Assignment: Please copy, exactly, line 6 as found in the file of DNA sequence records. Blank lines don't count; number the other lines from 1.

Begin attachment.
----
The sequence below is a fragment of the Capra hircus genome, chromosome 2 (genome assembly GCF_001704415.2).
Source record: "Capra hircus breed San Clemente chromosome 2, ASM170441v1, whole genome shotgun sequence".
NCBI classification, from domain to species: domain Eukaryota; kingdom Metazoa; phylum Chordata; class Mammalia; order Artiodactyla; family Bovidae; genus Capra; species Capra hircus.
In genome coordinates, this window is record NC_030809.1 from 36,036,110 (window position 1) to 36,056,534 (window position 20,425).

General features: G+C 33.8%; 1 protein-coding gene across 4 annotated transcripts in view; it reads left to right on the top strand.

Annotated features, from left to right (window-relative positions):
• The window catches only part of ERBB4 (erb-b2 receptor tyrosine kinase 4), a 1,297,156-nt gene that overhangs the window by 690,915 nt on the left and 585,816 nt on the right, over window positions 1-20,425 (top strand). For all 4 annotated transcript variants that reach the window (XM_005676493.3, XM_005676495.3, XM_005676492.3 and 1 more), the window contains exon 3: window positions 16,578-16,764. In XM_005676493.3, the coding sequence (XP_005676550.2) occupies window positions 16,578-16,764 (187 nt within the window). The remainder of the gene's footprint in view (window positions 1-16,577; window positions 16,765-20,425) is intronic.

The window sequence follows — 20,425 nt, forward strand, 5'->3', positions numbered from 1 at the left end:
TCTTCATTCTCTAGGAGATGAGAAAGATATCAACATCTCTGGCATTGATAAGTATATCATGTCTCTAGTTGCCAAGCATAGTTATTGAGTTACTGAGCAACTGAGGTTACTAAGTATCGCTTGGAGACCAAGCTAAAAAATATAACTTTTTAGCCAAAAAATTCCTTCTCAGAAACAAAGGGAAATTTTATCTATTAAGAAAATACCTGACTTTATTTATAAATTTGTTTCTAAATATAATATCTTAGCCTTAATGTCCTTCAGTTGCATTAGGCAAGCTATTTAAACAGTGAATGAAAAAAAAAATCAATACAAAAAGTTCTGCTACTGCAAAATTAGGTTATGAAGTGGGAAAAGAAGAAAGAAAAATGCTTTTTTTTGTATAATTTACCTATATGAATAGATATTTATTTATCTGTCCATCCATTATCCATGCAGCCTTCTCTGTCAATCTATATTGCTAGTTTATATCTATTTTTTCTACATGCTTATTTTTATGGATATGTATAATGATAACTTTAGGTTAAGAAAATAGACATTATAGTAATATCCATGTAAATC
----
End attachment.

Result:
Annotated features, from left to right (window-relative positions):